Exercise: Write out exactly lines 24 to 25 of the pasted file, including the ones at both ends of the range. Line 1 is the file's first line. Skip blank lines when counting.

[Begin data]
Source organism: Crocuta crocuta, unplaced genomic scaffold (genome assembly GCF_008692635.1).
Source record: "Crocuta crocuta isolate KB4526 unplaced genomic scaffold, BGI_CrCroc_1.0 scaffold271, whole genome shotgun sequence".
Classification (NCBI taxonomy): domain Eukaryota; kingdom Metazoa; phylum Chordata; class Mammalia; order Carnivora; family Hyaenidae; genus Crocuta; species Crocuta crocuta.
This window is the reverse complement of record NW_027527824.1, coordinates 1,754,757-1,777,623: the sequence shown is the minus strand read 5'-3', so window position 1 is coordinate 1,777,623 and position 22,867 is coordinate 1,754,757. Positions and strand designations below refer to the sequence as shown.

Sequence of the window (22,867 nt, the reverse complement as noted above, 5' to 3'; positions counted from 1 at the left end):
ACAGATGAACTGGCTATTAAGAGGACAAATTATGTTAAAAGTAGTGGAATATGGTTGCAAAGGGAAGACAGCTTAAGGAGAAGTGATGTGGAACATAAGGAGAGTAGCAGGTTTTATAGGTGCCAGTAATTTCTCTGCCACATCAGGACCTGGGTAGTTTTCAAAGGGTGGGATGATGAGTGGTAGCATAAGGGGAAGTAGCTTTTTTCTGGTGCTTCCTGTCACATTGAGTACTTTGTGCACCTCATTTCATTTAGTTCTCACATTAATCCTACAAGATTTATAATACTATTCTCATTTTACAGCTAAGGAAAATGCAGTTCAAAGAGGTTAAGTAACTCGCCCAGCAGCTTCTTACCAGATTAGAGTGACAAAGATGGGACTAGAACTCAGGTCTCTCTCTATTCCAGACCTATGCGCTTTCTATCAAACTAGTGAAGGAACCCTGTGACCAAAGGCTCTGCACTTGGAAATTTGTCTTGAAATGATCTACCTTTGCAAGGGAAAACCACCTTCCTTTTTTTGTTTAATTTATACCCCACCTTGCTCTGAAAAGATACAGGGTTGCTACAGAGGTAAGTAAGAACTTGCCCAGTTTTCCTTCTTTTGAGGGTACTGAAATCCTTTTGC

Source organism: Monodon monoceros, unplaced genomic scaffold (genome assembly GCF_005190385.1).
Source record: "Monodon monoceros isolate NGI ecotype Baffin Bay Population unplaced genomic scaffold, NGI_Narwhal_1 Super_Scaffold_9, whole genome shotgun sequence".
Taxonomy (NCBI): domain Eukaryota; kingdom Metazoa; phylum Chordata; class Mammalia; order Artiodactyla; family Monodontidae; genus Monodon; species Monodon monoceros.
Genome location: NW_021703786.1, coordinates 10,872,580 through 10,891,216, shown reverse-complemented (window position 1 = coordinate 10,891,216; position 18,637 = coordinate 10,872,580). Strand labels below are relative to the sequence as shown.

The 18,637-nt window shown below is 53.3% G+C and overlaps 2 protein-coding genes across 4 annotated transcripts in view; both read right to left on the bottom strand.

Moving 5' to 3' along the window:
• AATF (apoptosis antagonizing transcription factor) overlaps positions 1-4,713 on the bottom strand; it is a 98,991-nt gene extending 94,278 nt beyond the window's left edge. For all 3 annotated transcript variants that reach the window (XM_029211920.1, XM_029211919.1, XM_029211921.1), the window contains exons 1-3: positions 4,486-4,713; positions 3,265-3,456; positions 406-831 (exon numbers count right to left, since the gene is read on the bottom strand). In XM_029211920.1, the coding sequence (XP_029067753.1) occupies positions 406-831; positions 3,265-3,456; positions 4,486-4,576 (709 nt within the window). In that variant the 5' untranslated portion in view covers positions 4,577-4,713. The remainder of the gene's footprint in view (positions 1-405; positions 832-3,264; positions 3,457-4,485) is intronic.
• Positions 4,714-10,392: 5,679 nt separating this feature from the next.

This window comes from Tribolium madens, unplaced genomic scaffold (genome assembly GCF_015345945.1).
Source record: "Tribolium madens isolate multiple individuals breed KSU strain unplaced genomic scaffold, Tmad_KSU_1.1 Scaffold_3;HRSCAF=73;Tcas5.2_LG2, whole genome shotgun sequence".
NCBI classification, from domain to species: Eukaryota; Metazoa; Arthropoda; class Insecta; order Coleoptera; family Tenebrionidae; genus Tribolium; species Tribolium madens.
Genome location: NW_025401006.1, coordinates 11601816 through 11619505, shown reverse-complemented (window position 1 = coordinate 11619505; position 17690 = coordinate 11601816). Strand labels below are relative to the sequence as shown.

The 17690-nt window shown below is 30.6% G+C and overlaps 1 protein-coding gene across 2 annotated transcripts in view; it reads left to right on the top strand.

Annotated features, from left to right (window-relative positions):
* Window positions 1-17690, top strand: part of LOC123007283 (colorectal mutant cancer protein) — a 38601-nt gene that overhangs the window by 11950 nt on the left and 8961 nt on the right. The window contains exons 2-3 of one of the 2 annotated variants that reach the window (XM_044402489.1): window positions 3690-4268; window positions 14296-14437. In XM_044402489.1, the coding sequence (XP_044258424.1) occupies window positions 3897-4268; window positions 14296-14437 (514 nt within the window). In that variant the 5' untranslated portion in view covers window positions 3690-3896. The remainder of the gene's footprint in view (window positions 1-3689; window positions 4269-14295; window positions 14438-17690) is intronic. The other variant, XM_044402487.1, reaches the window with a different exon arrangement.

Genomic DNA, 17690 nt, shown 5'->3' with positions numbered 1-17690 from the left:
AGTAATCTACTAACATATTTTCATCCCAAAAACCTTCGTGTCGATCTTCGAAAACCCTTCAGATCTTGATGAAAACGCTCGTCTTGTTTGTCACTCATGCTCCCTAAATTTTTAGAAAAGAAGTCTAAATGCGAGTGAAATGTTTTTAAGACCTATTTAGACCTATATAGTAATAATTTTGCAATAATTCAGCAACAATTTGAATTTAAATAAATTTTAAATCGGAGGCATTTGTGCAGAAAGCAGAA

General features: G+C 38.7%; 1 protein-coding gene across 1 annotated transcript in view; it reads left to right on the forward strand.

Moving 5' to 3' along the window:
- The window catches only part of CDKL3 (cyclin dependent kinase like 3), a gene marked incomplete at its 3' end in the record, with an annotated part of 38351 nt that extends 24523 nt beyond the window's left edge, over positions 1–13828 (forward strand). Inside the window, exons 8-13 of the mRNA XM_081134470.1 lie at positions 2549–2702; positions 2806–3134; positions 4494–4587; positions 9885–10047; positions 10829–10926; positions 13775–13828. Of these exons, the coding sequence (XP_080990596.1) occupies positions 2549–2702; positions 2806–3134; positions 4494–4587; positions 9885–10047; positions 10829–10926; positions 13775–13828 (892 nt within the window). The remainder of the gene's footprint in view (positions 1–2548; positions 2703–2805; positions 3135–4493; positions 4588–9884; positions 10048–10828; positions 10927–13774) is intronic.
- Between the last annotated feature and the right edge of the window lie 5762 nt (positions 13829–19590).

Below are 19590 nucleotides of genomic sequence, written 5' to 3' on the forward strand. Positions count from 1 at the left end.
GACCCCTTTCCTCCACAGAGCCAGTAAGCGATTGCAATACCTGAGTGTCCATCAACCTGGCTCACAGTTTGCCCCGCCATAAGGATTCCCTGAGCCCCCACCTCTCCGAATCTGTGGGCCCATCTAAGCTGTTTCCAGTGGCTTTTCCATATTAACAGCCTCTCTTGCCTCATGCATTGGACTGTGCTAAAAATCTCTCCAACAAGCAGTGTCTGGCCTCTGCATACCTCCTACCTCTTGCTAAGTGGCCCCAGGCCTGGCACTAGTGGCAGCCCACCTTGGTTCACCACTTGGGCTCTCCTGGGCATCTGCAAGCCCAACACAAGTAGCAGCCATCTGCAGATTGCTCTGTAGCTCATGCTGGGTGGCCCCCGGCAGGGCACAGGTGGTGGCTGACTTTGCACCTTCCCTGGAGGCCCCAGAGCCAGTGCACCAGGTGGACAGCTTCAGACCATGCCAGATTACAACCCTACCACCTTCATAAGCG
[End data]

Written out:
General features: G+C 38.7%; 1 protein-coding gene across 1 annotated transcript in view; it reads left to right on the forward strand.

Moving 5' to 3' along the window: